How Freely Can the President Speak About Religion?

The other interesting thing I wound up thinking about over the weekend is the issue of free speech when it comes from the presidency. When speaking in his official capacity, of course, the principle of separation of church and state dictates that he should not endorse any one religion over another, and therefore, presumably, he also should not endorse any one interpretation of a religion over another.

Out of context that seems clear, but a very clever and thoughtful friend of mine pointed out to me recently that, by this principle, he objects to the following statement (and numerous others like it) that President Obama made recently:

“As Americans we are not-and never will be- at war with Islam. It was not a religion that attacked us that September day- it was Al Qaeda a sorry band of men which perverts religion.”

I wound up arguing extensively about this on facebook so I don’t want to go into too much detail now, but just to summarize, I think this demonstrates a frustrating problem common to many political debates, in that it essentially can’t be resolved because it just amounts to a question of where you draw the line.

To see this, recognize that, as my friend is arguing, it is obviously not alright for the president to label things as a “perversion of a religion” whenever he feels like it. After all, if taken to an extreme, this would permit a sitting president to declare mormonism a perversion of Christianity, or perhaps atheism to be a perversion of religion as a whole, and in either case make it the official position of the US government that such things should be stamped out like terrorism.

But I think it’s equally obvious on the other side that the president shouldn’t be obliged to always express the opinion that any legitimately held religious view is just as good as any other. After all, this would permit any regime that wanted to engage in massive human rights violations to do so without criticism from the US as long as they concocted some interpretation of Islam or Judaism or whatever under which they claimed their actions were moral (don’t try to get out of this one by claiming these aren’t legitimately held beliefs– you could never prove that they weren’t.)

So it’s pretty clear that there should be a line, right? In fact there should be two lines, which the president’s rhetoric on religion should not cross on either side.

And yet, I suspect, that you probably had a knee-jerk reaction to the quotation above either as completely, self-evidently true and permissible, or as blatantly across the line, and I doubt that I could ever convince you to change your mind. In fact as time goes by and I encounter more and more strange opinions held by people in the world, the more I realize that line-drawing issues are some of the hardest to resolve. Why? Because it’s almost never possible to explain, empirically, where the line should go, and as a result, people resort to their intuition to sort of “feel out” where they think the line is. But one’s intuition is the product of the sum total of their life experiences*, the collected effect of their past interactions, their human relationships, and even their mood at the moment in question. And since there is no empirically correct placement of the line I can argue for, all I can try to do is convince people that my intuition is better, maybe by recounting some of the life experiences that led me to feel that way. Now that may work sometimes, but most of the time, your attempts to share some small sliver of the things that guide your intuition will pale in comparison to the vast array of things informing your opponent’s intuition, and the task of changing their minds becomes completely hopeless.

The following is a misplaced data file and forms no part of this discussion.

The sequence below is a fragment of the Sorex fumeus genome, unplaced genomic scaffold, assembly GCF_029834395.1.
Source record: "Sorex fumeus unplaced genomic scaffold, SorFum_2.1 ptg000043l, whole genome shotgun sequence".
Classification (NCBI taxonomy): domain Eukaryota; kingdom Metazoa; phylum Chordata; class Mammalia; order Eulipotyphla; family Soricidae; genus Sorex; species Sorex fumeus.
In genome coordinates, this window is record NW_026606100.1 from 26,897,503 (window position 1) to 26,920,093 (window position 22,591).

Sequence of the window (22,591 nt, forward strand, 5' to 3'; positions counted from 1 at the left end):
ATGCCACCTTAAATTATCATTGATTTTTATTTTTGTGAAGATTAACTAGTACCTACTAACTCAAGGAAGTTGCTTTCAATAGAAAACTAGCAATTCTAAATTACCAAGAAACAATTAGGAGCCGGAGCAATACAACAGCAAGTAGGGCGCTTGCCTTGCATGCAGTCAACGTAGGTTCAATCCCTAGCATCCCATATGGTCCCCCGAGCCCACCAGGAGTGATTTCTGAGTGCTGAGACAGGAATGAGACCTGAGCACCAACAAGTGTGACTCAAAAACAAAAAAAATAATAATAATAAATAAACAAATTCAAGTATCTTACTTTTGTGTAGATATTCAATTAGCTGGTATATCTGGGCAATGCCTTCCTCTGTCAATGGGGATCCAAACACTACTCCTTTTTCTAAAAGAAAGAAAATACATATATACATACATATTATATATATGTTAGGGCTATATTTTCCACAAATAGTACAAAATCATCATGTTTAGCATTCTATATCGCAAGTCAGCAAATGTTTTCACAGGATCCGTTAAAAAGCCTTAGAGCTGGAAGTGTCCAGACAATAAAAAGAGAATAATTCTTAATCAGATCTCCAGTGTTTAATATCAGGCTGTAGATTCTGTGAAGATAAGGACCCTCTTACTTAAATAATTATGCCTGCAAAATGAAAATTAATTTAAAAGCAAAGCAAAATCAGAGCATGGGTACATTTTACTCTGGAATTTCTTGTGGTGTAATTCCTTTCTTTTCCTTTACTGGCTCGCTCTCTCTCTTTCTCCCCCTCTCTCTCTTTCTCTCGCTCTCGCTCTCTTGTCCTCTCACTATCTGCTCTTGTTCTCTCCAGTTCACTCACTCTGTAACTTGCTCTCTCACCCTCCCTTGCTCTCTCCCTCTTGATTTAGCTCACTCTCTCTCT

It sound like a bleak assessment, and I suppose it is to some extent. As a mathematically-minded fellow, I always want everything to have an absolute, unambiguously correct answer**. But when it doesn’t, I take solace in the fact that the things we can agree on reduce the overall errors in our policy. For example, my friend and I may never agree over whether Obama should have said that. But on most all of the more egregious transgressions of that sort which you might imagine, we probably would agree, meaning that at least we are only quibbling over the details. I may never get the exact policy positions I want enacted in the government, but it’s important to keep things in perspective and realize how much of what I want I’m already getting.

*Math joke: By associativity, this means that we must have some “dual” intuition which is just the sum of the product of our life experiences.

**Tragically , this isn’t even true in mathematics anymore.


About Colin West
Colin West is a graduate student in quantum information theory, working at the Yang Institute for Theoretical Physics at Stony Brook University. Originally from Colorado (where he attended college), his interests outside of physics include politics, paper-folding, puzzles, playing-cards, and apparently, plosives.

One Response to How Freely Can the President Speak About Religion?

  1. Pingback: I Still Hate Petty Partisan Sniping, Double Standards, and Bad Faith (In Order of Ascending Hatred) « WLOG blog

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